Pennsylvania Tort Reform
What’s In Store for Personal Injury Victims?
Most people who hear about tort reform do not think that this abstract term will ever apply to them. But they could be wrong. Tort reform, sometimes referred to as civil-justice reform, is essentially an effort to curb personal injury and medical malpractice claims and payouts to victims. Hailed by proponents as a savior for the healthcare industry as a whole, and doctors in high-risk specialties in particular, tort reform measures typically cap certain types of damages claims, require certification of an injury before a lawsuit is filed, require claims to be filed in the county where the malpractice occurred (that could be different than the victim’s home county) and use other measures that limit a victim’s ability to obtain compensation for an injury suffered at the hands of a doctor.
Recently, national politician Newt Gingrich stepped onto Pennsylvania’s stage to advocate for stricter tort reform measures similar to those enacted in Texas several years ago. He argued that further tort reform is necessary to prevent a brain drain of Pennsylvania doctors from leaving the state for places that are less hospitable to personal injury victims.
The Effects of Pennsylvania’s Previous Tort Reform Efforts
Always a hot button topic, tort reform has reared its head in Pennsylvania before. In 2002, the Pennsylvania General Assembly enacted and Governor Mark Schweiker signed the Medical Care Availability and Reduction of Error Act (MCARE). This law lowered the limits of required insurance coverage limits for primary care physicians and specialists, established a fund for damage awards that supplemented physicians’ traditional medical malpractice insurance with assessments on physicians and on percentages of punitive damages awards as well as placing caps on punitive damages and certain other recoveries after a personal injury.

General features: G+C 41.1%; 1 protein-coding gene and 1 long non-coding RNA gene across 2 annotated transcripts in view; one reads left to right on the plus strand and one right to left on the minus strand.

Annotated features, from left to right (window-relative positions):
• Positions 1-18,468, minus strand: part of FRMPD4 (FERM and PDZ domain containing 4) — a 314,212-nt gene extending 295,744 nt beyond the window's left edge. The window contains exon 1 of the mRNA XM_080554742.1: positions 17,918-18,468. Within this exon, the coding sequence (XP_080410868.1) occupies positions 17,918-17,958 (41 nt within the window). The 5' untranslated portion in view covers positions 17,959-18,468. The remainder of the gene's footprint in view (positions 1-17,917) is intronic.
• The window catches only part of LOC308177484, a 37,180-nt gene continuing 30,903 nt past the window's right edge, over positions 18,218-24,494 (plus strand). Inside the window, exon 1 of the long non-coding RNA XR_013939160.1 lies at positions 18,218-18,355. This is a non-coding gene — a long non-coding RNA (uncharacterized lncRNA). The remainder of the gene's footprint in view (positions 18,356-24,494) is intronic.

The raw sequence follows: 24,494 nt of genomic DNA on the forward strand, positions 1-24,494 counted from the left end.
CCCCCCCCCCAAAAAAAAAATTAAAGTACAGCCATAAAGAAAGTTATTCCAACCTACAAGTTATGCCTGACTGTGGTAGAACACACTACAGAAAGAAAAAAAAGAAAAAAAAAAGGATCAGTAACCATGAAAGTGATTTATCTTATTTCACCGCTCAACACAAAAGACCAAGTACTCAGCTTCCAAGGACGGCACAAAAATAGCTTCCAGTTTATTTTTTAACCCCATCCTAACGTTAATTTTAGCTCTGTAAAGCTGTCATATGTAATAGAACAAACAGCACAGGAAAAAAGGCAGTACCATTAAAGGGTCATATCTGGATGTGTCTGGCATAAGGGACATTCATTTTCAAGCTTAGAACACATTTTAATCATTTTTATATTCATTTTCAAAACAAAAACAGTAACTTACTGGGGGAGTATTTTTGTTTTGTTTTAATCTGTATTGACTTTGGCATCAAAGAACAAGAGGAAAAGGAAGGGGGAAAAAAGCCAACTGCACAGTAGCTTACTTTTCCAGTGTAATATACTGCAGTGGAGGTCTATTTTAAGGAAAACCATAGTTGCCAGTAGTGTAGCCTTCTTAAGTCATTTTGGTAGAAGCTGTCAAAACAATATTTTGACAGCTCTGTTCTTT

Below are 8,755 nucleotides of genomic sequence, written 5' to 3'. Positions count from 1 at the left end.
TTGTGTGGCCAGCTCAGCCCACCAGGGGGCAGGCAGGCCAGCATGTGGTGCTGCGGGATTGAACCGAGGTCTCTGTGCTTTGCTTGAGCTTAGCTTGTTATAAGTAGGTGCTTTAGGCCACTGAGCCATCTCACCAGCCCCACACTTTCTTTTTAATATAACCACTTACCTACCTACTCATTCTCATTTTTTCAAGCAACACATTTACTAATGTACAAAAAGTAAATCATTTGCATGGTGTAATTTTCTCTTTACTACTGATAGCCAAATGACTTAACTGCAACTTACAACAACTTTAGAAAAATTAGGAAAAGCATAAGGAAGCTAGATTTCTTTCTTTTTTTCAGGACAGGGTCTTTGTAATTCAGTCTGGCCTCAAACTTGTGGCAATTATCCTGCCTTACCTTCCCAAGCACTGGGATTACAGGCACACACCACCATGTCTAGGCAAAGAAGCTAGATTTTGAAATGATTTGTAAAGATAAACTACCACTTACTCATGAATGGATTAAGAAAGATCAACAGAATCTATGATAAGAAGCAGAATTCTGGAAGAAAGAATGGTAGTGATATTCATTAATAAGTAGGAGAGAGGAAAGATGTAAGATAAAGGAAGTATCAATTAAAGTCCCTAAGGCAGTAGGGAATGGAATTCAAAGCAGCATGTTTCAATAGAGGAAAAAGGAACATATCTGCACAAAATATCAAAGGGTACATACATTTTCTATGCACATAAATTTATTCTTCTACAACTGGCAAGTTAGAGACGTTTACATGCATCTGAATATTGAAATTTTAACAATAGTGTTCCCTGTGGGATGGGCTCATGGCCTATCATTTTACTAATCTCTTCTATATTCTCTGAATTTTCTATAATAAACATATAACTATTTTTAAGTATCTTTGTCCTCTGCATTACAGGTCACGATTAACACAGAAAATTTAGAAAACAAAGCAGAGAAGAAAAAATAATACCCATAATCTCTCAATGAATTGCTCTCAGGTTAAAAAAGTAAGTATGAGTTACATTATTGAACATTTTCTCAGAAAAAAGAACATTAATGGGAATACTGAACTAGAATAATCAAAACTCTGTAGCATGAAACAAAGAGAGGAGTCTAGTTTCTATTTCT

The Pennsylvania Supreme Court also enacted procedural rules, including requiring plaintiffs to obtain a certificate of merit for their injuries before proceeding with a medical malpractice claim, as well as requiring that a personal injury victim must file the claim in the county where the malpractice occurred.
MCARE and the procedural rule changes had a precipitous effect on damages claims and awards: some counties have reported as much as a 33 percent drop in medical malpractice filings since MCARE was enacted and the court rules were changed. Physicians and hospitals providing services in high-risk specialties such as obstetrics have paid less for malpractice premiums as well.
New Tort Reform Proposals in Pennsylvania
Now, legislation is currently under consideration in the General Assembly to enact even stricter tort reform measures. As noted earlier, even national politicians have jumped into the fray calling for higher hurdles to claimants. Current bills in consideration include provisions that will:
- Require a certificate of merit for the injury before suit commences
- Codify the court rules changes with regard to venue
- Form a new appellate court called the Medical Professional Liability Court to handle medical professional liability claims
- Cap damages for noneconomic injuries and punitive damages
These changes and others can greatly affect the compensation that seriously injured victims of medical malpractice can obtain. Physicians’ lobbyist groups argue that although Pennsylvania’s previous tort reform efforts have lowered malpractice claims and the cost of medical professional liability insurance, even more reductions are necessary to keep Pennsylvania doctors in Pennsylvania. But plaintiffs’ attorneys argue that catastrophically injured victims and their families face serious hurdles to obtaining recovery in exchange for lower doctor’s insurance premiums.
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